5. Postcards. Postcards are still effective and should be sent out to the agency’s list of potential vacation home buyers, neighbors near your property or other owners in your resort in case they’re interested in buying. Your agent should have access to this information through the local tax assessor’s office, town or city hall.
  6. Know Your Competition. Your agent should be familiar with competitive resorts/vacation areas in your vacation home’s market. He or she should be knowledgeable about property values in each area whether it be a home, condo, or building lot, and be able to explain the differences to potential buyers. If your vacation property is priced competitively, it should sell. Also consider that in the current market, the best-priced property may be the only one that sells. Know your competition as well as your agent does.
  7. Print Ads. Print ads remain the most expensive form of advertising. At the same time, they’re by far the least effective in comparison to cost. The more expensive your home is, the more likely it should be for your agent to use well-placed print ads. In a resort community where most of the homes are used strictly for vacationing, you’ll want a display ad of your home during the height of the vacation season. Classified ads can also be effective during this time.
  8. Statistics. Your agent should be able to show you what has worked best to sell properties in the past year including all advertising mediums. They should be able to show you the percentage of sales through personal connections, specific web sites, the MLS, signs, newspaper ads, magazines and real estate guides, walk-in traffic, and properties sold due to their reputation.

Many real estate agents don’t even have a marketing plan. Most experienced agents do. So, if you’re unfamiliar with the agents in the area of your vacation home, make sure you get a marketing plan from each agent you plan to interview. The best practice is to have 3 experienced agents evaluate your home and demonstrate how they would sell it.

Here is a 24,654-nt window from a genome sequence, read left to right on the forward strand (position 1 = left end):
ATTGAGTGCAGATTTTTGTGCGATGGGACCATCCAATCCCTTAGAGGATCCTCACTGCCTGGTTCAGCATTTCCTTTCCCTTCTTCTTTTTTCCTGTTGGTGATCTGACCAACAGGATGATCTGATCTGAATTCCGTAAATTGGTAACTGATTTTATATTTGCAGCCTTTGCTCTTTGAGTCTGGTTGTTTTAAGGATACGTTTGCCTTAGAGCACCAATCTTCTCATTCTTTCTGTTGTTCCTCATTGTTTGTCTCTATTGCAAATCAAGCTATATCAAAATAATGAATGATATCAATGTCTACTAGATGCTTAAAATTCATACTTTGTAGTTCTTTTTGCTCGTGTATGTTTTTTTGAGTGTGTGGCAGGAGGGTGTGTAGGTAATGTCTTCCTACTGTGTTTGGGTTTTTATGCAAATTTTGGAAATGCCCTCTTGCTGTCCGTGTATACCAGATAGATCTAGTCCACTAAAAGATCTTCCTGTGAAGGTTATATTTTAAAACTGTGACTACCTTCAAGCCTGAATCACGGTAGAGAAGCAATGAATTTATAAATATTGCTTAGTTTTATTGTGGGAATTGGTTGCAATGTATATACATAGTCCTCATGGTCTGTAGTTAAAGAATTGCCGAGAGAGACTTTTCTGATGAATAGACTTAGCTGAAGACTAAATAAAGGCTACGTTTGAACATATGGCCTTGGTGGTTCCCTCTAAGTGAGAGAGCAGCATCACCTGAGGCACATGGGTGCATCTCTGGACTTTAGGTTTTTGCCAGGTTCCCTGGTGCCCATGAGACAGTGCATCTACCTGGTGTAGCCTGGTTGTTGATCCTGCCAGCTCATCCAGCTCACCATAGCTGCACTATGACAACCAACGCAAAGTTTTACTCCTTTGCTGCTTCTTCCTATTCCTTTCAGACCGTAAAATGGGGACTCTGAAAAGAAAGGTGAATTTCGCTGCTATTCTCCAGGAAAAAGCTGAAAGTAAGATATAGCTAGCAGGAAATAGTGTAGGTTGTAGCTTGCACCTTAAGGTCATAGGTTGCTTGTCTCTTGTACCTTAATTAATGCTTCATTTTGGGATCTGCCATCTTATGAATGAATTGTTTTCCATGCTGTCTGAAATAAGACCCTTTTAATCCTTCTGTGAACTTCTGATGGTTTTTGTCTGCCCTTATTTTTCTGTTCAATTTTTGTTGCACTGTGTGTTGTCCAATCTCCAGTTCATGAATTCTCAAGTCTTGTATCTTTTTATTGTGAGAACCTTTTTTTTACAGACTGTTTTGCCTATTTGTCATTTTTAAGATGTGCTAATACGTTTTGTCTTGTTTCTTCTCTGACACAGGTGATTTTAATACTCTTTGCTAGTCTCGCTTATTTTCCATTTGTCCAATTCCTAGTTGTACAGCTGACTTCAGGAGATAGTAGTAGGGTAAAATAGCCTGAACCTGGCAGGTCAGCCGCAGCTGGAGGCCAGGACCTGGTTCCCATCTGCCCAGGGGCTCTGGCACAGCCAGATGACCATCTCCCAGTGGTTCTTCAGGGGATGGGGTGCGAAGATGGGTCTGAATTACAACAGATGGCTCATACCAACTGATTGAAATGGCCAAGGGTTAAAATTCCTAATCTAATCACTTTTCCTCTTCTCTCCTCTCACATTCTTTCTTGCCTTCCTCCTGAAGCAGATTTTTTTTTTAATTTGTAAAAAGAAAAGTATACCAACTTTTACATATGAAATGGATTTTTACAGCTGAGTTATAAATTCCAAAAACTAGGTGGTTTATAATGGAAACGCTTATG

May 17, 2009

Time to Buy a Vacation Home?

Filed under: Vacation Home Market — Jim Marks @ 11:05 am

Okay. This has been an ongoing question for two years, and the verdict is still out. The economy is in severe flux, and most of us haven’t experienced these types of ups and downs combined with no clear indicators of the future. Right now, the market is rebounding or is at the top of a bear rally. Who knows? But, with nearly 2,000 auto dealerships closing and GM about to close down for the summer, that could bring the unemployment figures well beyond the expected 10% by year’s end. In turn, many more foreclosures could be in the pipeline.

On the other hand, the stimulus package could be just starting to kick in. People who have steady employment and are unlikely to be laid off may soon need a new car, or may decide it’s the right time to buy a home. So, take your best guess in this new poll!

WHEN'S THE BEST TIME TO BUY A VACATION HOME?

View Results

Loading ... Loading ...

April 9, 2009

Vacation Home Trends

I’m by no means an expert when it comes to home decorating, but after years of writing marketing copy for vacation homes and primary homes, you begin to notice that the main difference (in most cases) between the two is location. It’s the neighborhood that really sets them apart. Interestingly, interior features seem to parallel each other.

For instance, a decade or so ago,  it was trendy cabinetry, jacuzzi tubs, and a master suite that typified the highly prized items in a home or vacation home. Typically, most walls were white, there was generally a gas or wood fireplace, and a deck or patio. Homes and condos were moderately sized.

Now, stainless appliances, granite counters, hardwood floors, a hot tub room, and trendy colored walls are all the rage. And the homes/vacation homes are huge. This has been the standard  setup for about 10 years now. Stainless appliances are much more expensive, and it makes you wonder what made these so popular. Was it because they were used in the homes of the wealthy, where professional cooks were often employed for parties, get-togethers, or even on a regular basis? Do we really need a 6-burner Viking stove to cook our meals? And, are they on their way out with a new economy model based on frugality?

0-sectional-patio-furnitureGranite counters, though appealing and useful, are very expensive, and somewhat out of kilter with the new economy. Hardwood floors have also been viewed as a huge plus. But at one time, most of these were carpeted over because they were difficult to maintain, scratched easily, were targets for shoe scuffs, and weren’t comfortable to walk or sit on for any length of time. Colors over the last few decades have trended from pastels to solid white, to bold colors.